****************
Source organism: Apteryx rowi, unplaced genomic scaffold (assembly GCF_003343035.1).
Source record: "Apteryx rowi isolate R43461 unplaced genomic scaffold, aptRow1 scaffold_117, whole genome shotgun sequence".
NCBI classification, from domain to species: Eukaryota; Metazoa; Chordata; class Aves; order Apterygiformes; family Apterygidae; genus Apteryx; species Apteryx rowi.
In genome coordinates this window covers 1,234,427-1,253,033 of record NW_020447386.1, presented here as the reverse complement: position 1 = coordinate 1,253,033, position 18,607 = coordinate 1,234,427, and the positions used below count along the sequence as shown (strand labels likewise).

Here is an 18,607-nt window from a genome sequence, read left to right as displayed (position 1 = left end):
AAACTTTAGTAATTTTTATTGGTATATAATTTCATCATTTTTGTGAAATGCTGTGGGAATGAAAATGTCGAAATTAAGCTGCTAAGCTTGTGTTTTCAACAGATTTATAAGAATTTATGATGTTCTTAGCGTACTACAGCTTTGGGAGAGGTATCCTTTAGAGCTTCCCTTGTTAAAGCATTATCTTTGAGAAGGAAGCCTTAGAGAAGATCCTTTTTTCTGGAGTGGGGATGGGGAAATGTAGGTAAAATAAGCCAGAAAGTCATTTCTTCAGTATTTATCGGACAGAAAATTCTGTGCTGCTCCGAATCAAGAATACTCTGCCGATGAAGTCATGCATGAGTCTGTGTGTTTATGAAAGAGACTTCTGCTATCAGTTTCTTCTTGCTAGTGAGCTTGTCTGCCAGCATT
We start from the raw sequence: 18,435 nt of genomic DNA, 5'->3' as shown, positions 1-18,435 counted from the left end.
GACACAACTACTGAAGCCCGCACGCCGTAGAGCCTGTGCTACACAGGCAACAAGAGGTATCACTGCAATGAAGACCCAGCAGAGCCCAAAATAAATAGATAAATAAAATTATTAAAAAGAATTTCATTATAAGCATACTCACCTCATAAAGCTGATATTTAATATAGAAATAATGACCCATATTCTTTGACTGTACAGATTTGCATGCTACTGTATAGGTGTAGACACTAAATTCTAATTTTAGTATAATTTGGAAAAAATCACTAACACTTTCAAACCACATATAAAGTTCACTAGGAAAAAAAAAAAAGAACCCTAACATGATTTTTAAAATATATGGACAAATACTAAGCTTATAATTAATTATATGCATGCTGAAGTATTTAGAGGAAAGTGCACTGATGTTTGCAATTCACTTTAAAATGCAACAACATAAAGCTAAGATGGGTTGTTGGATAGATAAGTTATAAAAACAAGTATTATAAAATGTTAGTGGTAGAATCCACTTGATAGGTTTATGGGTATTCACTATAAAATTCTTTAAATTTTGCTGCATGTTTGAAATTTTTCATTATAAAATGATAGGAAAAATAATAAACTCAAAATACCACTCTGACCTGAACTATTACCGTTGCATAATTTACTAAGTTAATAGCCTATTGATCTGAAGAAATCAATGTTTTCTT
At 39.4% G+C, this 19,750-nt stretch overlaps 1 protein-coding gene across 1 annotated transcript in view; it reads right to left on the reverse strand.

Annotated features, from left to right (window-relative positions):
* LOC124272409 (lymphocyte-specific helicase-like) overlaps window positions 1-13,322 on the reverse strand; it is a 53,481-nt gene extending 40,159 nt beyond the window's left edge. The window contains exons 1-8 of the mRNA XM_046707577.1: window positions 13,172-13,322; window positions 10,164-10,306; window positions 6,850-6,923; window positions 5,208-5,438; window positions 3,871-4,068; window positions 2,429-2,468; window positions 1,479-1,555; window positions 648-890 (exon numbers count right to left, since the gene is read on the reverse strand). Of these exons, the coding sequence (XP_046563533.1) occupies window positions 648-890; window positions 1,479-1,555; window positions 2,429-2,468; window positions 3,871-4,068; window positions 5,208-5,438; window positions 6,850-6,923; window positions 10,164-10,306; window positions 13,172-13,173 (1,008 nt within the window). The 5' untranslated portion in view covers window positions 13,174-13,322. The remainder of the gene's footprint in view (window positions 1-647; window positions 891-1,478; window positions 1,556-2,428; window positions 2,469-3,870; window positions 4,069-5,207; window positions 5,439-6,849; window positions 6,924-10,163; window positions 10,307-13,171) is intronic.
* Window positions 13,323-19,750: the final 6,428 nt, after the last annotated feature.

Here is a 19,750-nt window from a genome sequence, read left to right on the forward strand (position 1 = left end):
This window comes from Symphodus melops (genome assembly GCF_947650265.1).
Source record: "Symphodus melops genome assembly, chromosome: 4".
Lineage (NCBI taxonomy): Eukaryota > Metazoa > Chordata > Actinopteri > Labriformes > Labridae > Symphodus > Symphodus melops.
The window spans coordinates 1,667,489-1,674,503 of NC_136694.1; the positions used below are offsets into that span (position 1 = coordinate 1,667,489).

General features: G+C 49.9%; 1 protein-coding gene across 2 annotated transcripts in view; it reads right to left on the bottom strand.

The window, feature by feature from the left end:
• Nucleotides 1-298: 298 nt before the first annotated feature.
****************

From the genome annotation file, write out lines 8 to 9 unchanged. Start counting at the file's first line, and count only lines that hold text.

GACACAACTACTGAAGCCCGCACGCCGTAGAGCCTGTGCTACACAGGCAACAAGAGGTATCACTGCAATGAAGACCCAGCAGAGCCCAAAATAAATAGATAAATAAAATTATTAAAAAGAATTTCATTATAAGCATACTCACCTCATAAAGCTGATATTTAATATAGAAATAATGACCCATATTCTTTGACTGTACAGATTTGCATGCTACTGTATAGGTGTAGACACTAAATTCTAATTTTAGTATAATTTGGAAAAAATCACTAACACTTTCAAACCACATATAAAGTTCACTAGGAAAAAAAAAAAAGAACCCTAACATGATTTTTAAAATATATGGACAAATACTAAGCTTATAATTAATTATATGCATGCTGAAGTATTTAGAGGAAAGTGCACTGATGTTTGCAATTCACTTTAAAATGCAACAACATAAAGCTAAGATGGGTTGTTGGATAGATAAGTTATAAAAACAAGTATTATAAAATGTTAGTGGTAGAATCCACTTGATAGGTTTATGGGTATTCACTATAAAATTCTTTAAATTTTGCTGCATGTTTGAAATTTTTCATTATAAAATGATAGGAAAAATAATAAACTCAAAATACCACTCTGACCTGAACTATTACCGTTGCATAATTTACTAAGTTAATAGCCTATTGATCTGAAGAAATCAATGTTTTCTT
At 39.4% G+C, this 19,750-nt stretch overlaps 1 protein-coding gene across 1 annotated transcript in view; it reads right to left on the reverse strand.